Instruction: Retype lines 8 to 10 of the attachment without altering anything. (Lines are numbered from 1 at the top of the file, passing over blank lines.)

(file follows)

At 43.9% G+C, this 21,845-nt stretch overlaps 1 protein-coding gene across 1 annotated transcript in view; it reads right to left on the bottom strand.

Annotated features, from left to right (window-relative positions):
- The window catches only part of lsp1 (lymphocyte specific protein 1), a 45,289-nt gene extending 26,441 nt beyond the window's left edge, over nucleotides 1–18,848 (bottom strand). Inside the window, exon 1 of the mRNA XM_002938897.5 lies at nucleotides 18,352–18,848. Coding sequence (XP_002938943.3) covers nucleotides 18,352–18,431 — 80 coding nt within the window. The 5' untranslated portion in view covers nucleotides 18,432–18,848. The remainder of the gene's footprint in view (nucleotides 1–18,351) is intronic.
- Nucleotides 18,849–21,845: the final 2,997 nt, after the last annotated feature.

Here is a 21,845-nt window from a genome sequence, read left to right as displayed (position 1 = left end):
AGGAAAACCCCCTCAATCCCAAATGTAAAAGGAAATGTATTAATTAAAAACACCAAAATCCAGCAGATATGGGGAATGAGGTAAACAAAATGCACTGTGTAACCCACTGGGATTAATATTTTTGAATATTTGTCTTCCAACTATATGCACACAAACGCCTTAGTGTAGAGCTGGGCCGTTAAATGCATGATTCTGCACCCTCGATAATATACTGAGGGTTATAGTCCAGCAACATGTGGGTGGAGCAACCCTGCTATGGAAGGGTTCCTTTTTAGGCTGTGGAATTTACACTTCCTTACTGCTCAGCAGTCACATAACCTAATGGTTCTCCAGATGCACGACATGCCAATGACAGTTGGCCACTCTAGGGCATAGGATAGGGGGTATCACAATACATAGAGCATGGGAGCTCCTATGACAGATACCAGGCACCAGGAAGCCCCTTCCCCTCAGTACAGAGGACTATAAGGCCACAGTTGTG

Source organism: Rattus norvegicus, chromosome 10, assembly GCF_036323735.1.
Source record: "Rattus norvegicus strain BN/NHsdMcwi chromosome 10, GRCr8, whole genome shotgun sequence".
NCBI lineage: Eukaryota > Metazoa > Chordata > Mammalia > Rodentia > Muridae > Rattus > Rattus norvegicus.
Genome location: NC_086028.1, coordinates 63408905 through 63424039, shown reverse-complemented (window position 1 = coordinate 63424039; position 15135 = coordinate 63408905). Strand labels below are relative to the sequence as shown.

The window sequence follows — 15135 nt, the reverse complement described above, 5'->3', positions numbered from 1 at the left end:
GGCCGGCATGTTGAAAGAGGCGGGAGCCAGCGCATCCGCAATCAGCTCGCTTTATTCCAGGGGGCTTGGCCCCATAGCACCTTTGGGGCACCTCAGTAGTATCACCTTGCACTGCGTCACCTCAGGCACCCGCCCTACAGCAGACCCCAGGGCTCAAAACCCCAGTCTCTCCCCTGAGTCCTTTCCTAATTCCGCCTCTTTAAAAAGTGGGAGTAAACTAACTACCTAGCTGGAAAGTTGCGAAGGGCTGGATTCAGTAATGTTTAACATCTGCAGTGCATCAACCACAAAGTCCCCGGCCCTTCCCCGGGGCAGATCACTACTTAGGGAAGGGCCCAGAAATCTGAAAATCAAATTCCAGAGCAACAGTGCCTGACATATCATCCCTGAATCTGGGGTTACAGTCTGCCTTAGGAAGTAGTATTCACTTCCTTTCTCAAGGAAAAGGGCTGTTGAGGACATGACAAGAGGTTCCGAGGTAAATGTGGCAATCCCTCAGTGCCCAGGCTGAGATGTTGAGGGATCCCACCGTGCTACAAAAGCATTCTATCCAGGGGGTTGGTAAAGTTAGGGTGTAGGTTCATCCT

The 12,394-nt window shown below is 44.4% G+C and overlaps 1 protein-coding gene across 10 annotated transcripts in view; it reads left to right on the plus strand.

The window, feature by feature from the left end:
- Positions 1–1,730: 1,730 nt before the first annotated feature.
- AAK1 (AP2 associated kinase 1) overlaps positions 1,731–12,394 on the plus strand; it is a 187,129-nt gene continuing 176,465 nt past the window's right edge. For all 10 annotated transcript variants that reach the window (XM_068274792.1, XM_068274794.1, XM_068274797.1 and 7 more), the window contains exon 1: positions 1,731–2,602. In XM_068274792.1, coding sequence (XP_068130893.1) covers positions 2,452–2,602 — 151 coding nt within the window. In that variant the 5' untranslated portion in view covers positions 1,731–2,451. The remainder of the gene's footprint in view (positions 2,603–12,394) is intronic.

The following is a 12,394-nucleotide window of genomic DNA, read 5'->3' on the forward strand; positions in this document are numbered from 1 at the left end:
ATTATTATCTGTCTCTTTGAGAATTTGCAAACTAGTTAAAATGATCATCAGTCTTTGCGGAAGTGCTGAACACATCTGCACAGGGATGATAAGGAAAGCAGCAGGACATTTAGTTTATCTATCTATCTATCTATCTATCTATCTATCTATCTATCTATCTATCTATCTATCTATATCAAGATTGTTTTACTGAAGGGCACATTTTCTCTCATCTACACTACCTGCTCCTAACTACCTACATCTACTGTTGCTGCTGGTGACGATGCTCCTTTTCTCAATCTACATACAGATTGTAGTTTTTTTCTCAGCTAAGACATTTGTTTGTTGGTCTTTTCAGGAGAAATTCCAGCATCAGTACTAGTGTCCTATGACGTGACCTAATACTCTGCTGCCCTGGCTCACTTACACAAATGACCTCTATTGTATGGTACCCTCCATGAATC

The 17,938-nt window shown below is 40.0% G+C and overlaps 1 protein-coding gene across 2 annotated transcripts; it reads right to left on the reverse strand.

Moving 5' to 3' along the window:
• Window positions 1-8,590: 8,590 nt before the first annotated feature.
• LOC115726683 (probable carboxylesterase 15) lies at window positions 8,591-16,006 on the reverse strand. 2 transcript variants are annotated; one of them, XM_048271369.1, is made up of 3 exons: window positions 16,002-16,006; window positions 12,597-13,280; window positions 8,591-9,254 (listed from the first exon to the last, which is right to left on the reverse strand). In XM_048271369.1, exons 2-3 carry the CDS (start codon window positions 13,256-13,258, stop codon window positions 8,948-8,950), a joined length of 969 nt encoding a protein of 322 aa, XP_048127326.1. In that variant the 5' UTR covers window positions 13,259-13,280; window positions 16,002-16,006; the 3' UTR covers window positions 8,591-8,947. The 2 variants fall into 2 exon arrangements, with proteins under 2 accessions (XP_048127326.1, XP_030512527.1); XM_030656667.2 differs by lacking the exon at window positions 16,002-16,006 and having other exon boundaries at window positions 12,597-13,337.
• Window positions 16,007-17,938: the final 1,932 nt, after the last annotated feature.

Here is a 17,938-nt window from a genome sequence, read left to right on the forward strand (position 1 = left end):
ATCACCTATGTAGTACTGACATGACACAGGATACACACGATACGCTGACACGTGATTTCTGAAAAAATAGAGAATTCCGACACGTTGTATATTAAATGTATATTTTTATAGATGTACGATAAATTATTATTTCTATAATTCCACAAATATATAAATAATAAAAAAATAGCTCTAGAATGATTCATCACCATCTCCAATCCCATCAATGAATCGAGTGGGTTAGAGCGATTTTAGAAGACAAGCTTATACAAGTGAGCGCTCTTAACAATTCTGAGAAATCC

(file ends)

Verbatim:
Source record: "Rattus norvegicus strain BN/NHsdMcwi chromosome 10, GRCr8, whole genome shotgun sequence".
NCBI lineage: Eukaryota > Metazoa > Chordata > Mammalia > Rodentia > Muridae > Rattus > Rattus norvegicus.
Genome location: NC_086028.1, coordinates 63408905 through 63424039, shown reverse-complemented (window position 1 = coordinate 63424039; position 15135 = coordinate 63408905). Strand labels below are relative to the sequence as shown.